No matter how new your bike is, you never know what you might run into when you are on the road. You need to know what are some of the most common roadside repairs for motorcycles to handle them well and even prevent some mishaps beforehand.
If you know how to deal with these issues, you will be back on the road in no time. You won’t have to deal with the feeling of being stranded.
We will explore them one by one and see how you can tackle them.
What are Some of the Most Common Roadside Repairs for Motorcycles Everyone Should Know?
A loose chain won’t be an issue to deal with if your bike comes with a shaft or belt drive. However, if the drive system goes down, the problem can become very serious. But chains do tend to stretch over time, and you have to lubricate them properly.
So, how to identify loose chain problems? First, you will notice that rattling squeaky noise coming from your bike’s rear end while riding. In such a scenario, you will have a dry chain that you need to lubricate.
What to do when the chain has to be adjusted? Whether you are looking to change your chain or lubricate it, it would be better to do both of these together. Any adjustments or repairs will be easier if your bike is on its stand.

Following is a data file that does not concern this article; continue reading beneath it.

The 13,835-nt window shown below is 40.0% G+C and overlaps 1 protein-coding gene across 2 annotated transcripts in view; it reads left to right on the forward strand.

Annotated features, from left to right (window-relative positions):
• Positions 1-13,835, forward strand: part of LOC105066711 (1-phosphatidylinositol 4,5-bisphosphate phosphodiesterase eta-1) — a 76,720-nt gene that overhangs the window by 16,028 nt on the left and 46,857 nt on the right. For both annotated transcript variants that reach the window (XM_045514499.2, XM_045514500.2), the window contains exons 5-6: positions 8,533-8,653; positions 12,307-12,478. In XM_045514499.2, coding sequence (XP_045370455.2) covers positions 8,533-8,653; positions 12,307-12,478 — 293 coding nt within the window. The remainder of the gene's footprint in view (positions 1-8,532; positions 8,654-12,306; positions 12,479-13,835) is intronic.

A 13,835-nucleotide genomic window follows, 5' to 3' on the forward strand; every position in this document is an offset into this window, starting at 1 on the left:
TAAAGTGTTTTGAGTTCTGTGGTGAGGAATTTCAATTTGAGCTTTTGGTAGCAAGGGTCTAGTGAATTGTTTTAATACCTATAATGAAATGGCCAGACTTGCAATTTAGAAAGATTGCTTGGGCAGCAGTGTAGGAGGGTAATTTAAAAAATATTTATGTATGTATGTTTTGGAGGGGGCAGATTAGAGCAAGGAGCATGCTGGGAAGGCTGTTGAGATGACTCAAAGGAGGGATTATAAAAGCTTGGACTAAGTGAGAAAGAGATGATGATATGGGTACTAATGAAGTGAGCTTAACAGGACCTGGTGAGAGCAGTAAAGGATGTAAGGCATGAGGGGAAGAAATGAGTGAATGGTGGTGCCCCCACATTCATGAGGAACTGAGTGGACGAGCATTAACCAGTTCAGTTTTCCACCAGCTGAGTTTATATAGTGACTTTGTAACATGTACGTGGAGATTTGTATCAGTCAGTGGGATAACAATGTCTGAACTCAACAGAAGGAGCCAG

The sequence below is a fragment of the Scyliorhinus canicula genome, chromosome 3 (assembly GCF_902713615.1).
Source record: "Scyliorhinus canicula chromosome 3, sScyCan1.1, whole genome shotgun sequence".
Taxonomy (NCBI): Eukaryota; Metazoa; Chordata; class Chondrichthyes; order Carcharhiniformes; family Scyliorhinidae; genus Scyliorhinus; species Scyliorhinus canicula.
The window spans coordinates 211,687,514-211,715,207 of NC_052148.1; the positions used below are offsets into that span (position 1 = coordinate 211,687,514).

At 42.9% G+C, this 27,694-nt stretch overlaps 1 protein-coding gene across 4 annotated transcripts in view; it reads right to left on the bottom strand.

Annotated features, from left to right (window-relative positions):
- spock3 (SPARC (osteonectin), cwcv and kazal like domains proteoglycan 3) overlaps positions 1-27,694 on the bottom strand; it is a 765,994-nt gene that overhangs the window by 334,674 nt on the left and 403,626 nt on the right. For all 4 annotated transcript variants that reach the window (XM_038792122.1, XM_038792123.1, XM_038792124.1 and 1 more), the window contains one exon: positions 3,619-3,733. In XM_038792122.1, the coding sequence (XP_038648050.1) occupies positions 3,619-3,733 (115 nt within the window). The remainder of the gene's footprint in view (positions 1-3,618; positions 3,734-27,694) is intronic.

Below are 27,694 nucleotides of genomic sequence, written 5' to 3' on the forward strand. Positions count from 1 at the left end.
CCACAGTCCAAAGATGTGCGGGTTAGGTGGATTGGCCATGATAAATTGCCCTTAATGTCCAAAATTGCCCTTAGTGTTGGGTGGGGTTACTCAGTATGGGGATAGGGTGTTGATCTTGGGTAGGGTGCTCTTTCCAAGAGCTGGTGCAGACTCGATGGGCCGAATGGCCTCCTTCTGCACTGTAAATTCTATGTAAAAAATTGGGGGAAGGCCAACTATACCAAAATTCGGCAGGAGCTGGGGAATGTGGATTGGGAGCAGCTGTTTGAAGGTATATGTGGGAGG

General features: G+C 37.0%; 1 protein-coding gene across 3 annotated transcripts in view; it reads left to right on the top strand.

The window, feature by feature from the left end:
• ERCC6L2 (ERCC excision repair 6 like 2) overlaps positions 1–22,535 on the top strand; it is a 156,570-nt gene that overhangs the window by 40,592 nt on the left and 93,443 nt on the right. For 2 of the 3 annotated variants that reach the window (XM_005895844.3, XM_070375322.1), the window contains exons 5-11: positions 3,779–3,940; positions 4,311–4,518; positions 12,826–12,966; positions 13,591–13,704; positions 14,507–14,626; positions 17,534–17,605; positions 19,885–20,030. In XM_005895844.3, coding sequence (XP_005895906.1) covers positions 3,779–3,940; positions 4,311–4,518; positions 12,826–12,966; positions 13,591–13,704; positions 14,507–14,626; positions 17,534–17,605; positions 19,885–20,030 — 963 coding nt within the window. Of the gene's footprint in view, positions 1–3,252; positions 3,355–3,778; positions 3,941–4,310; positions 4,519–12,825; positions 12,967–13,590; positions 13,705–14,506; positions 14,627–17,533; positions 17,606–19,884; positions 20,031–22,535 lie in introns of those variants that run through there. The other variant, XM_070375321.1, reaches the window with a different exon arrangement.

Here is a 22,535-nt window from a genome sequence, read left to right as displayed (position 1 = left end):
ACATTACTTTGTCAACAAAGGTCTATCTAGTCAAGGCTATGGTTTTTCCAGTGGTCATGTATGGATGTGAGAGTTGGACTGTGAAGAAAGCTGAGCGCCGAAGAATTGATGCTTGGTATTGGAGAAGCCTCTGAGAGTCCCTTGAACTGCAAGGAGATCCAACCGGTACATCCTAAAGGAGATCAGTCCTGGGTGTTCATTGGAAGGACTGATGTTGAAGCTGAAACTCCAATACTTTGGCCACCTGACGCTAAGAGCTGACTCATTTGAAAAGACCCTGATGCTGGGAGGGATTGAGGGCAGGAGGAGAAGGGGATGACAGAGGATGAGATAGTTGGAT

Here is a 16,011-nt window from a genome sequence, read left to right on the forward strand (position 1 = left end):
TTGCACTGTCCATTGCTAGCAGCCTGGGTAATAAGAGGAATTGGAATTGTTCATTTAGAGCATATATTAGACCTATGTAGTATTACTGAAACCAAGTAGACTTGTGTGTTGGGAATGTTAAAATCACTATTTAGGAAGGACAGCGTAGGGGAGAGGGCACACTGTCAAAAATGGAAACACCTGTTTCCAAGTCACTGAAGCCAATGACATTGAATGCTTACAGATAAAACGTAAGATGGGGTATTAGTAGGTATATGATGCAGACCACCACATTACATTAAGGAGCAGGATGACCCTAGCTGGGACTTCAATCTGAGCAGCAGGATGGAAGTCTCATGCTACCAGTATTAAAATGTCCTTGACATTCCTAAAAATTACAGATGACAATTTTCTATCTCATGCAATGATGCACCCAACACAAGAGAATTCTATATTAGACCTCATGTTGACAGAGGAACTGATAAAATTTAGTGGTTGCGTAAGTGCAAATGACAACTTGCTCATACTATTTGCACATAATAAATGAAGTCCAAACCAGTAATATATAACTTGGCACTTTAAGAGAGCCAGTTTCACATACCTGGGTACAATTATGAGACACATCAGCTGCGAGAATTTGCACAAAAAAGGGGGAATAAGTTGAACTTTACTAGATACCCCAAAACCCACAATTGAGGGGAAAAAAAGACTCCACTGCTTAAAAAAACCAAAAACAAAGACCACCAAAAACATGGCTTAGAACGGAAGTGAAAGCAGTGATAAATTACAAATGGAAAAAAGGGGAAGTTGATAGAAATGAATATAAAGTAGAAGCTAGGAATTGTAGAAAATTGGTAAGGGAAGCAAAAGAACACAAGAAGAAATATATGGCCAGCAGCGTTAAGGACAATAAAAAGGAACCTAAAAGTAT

But if your bike doesn’t feature a center stand or even a snap jack, you can still do it with your back wheel on the ground. A quality chain slack needs to be 1-inch to 1.5-inch. But make sure you consult your bike’s owner’s manual first.
What will you do?
- First, you need to clean the chain and get most of the dirt or grime off. You won’t detail your work much at the roadside but try to get rid of it using chain cleaner and a piece of cloth. A toothbrush can come in handy in this situation.
- Now you can loosen your axle on the rear end using a hex bit and unscrew it a couple of turns. This doesn’t need to be extremely loose. But you might ask, what about that cotter pin? Some bikes have a cotter pin right through the bolt. And you have to replace it with a new one. If there is no replacement available, don’t lose or break the one you have.
- Most bikes will come with an adjustment nut at the wing arm on the rear end, while others might have a couple. You will have to loosen that outer nut if there are two nuts. After that, you can turn the inner one clockwise but keep the turns one half at a time. You will notice your chain is getting tighter. Repeat this adjustment on the other side.
- You can check the turn slack, repeat this adjustment half-turn, and turn the adjustment bolts into equal amounts.
- As you see the chain in its correct tension, you can tighten the bolts on the back axle and replace the cotter pin if possible.